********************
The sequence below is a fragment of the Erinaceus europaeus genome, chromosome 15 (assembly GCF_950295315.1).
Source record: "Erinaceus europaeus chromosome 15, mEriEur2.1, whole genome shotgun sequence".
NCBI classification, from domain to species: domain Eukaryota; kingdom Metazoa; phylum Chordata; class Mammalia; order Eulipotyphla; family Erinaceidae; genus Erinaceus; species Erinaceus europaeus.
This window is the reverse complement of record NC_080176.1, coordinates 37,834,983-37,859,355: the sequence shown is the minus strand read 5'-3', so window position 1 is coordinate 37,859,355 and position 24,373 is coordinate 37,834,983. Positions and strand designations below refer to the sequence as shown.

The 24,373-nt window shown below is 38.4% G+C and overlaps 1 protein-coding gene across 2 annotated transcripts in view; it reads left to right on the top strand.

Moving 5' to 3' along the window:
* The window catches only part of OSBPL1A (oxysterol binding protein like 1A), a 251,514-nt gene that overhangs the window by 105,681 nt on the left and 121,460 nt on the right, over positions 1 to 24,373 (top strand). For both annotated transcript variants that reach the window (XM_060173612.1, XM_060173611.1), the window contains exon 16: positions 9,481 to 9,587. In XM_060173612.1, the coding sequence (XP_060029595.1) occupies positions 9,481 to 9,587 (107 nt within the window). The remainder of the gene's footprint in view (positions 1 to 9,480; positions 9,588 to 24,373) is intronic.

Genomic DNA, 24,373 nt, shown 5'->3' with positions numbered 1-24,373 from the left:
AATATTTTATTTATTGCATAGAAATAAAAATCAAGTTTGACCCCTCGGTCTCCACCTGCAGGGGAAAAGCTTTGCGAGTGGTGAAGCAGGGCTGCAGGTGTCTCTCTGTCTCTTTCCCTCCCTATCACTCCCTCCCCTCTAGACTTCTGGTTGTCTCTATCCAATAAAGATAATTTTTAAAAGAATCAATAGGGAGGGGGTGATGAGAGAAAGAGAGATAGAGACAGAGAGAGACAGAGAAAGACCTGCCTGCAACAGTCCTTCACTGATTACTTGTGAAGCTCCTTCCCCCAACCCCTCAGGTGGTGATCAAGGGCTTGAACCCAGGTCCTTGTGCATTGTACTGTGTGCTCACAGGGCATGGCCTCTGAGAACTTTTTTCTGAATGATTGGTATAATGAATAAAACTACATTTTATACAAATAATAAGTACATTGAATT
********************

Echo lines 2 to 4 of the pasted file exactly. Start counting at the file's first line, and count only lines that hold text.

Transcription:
Source record: "Erinaceus europaeus chromosome 15, mEriEur2.1, whole genome shotgun sequence".
NCBI classification, from domain to species: domain Eukaryota; kingdom Metazoa; phylum Chordata; class Mammalia; order Eulipotyphla; family Erinaceidae; genus Erinaceus; species Erinaceus europaeus.
This window is the reverse complement of record NC_080176.1, coordinates 37,834,983-37,859,355: the sequence shown is the minus strand read 5'-3', so window position 1 is coordinate 37,859,355 and position 24,373 is coordinate 37,834,983. Positions and strand designations below refer to the sequence as shown.